Plant Pathology

Deborah Golino, Former Director of Foundation Plant Services, Dies

Deborah Golino, renowned plant pathologist, avid gardener and retired director of Foundation Plant Services, or FPS, at University of California, Davis, died Dec. 23.

Golino was a powerhouse, a kind friend and mentor who had a knack for seeing the big picture and making her vision happen. She was approachable yet formidable, known for her epic parties and willingness to help others.

She was 70 and will be dearly missed.

Viruses Dynamic and Changing After Dry Soils are Watered

Viruses in soil may not be as destructive to bacteria as once thought and could instead act like lawnmowers, culling older cells and giving space for new growth, according to research out of  University of California, Davis, published in the journal Nature Ecology & Evolution.

Parasitic Weeds Threaten Tomato Plants on California Farms

At first glance, Orobanche ramosa looks like an interesting blossoming plant, one that could add a unique flair to flower arrangements. But it’s a parasitic weed that attaches to roots, sucks out nutrients and is threatening California’s lucrative $1.5 billion processing tomato industry.

Grassland Study Examines Soil Viral Diversity in Drought Conditions

Viral communities across a grassland area are not uniform, and understanding viral dynamics could lead to better insight into how bacteria in soil will react to drought and other climate changes, according to research out of UC Davis.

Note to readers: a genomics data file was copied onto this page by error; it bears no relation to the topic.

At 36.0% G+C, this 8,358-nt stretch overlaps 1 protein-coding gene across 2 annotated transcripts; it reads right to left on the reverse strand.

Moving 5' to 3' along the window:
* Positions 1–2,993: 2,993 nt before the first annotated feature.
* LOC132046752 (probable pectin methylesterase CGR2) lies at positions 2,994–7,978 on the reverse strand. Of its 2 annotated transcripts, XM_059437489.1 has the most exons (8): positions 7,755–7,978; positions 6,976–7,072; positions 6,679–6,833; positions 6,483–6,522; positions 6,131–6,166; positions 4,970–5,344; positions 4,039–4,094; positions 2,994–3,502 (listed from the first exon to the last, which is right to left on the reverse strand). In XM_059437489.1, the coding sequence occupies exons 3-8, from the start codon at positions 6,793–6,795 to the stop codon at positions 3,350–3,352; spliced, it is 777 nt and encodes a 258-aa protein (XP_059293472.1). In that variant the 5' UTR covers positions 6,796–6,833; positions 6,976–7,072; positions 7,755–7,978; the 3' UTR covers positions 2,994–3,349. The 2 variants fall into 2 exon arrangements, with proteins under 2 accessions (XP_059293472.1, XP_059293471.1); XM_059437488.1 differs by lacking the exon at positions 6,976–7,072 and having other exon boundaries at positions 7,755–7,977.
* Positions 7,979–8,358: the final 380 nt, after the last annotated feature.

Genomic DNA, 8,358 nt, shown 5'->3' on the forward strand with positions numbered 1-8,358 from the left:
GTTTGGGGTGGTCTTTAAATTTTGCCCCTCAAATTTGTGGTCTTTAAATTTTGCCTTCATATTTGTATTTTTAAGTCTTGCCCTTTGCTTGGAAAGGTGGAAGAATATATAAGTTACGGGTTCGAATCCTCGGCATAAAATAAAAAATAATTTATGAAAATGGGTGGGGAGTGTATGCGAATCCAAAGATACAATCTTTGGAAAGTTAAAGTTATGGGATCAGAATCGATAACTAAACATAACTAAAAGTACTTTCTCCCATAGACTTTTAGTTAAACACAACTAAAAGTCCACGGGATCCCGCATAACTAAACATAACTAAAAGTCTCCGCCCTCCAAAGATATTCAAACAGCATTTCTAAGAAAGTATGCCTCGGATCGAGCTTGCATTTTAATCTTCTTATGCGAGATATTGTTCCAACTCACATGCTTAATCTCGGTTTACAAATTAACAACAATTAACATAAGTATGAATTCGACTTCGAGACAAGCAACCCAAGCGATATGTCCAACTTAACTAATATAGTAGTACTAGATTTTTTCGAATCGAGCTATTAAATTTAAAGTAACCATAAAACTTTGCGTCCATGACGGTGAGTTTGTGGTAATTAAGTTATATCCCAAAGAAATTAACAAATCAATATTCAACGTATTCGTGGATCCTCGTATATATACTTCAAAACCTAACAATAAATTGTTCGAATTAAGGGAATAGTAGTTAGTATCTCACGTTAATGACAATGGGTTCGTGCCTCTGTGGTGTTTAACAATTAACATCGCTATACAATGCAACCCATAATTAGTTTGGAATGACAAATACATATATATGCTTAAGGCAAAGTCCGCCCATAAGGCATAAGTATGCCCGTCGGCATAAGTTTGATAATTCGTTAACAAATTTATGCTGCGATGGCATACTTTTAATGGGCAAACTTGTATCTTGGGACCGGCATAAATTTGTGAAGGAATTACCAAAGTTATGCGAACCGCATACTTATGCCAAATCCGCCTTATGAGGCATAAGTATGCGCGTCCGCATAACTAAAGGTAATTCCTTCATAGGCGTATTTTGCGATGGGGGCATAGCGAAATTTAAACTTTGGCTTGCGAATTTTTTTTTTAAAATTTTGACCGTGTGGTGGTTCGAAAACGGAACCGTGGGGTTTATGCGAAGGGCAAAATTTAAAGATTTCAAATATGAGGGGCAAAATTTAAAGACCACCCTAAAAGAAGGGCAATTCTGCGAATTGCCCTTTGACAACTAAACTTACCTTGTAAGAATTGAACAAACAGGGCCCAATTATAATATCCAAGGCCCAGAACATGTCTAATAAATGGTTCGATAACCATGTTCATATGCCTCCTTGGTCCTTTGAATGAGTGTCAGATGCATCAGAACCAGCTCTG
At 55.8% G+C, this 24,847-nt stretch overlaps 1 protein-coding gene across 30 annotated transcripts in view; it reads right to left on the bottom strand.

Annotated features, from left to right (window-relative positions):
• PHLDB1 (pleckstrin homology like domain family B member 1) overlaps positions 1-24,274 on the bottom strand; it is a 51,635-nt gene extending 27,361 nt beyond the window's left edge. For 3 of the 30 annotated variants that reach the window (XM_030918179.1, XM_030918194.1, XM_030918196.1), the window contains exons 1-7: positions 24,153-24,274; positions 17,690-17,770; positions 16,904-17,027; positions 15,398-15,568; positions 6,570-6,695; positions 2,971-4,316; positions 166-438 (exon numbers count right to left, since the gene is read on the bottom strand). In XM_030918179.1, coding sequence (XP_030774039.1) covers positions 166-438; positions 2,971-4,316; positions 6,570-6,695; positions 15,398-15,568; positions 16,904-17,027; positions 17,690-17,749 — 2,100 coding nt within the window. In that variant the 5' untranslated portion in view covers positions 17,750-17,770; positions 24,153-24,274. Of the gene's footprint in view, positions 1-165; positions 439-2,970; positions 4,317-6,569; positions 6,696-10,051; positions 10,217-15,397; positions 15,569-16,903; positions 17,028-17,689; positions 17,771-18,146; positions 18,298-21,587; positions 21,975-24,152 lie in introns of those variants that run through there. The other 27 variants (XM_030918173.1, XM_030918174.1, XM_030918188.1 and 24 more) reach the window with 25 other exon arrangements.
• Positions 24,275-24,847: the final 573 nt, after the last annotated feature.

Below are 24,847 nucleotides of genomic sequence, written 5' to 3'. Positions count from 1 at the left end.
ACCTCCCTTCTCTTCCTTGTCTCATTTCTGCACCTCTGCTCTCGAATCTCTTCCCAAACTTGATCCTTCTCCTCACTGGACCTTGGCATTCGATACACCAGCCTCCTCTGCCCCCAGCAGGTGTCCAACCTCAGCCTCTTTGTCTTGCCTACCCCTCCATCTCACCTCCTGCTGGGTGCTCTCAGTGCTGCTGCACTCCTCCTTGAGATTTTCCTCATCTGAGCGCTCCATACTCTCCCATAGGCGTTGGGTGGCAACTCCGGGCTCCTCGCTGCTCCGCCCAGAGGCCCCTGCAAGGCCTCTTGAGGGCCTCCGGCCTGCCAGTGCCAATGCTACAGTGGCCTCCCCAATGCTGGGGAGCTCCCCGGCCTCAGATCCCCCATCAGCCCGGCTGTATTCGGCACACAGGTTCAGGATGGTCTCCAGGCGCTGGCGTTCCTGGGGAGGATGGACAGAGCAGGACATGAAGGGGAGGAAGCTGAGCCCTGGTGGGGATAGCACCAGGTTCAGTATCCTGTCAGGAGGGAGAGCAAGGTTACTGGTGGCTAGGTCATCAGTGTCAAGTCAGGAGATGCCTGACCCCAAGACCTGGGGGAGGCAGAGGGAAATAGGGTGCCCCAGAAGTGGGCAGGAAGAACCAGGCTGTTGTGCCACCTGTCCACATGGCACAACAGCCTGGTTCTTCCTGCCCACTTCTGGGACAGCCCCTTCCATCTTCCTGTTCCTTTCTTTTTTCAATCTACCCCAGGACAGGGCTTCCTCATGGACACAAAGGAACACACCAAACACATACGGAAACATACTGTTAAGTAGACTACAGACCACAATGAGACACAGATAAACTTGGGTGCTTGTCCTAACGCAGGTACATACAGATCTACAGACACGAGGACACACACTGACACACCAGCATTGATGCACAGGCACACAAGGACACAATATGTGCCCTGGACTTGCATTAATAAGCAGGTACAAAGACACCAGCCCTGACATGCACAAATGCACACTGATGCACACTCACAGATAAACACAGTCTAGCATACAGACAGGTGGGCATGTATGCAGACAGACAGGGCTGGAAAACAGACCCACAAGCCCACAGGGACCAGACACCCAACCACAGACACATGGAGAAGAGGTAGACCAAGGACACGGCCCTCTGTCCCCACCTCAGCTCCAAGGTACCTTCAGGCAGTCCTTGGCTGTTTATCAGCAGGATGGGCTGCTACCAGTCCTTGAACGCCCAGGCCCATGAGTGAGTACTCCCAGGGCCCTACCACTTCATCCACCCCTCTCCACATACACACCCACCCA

Viruses can affect microbes, the food web, the carbon cycle and other ecosystem processes, including controlling bacteria.

Plant pathologist Joanne Emerson receives Department of Energy early career award

Plant pathologist Joanne Emerson is one of 76 scientists from across the nation to receive significant federal funding from the Department of Energy (DOE) in its Early Career Research Program.

Emerson is an assistant professor in the UC Davis Department of Plant Pathology who studies soil viruses, virtually unknown members of the soil microbiome with a potentially significant influence on biogeochemical processes in many different terrestrial ecosystems. She will receive at least $150,000 per year from DOE for five years to cover personnel and research expenses.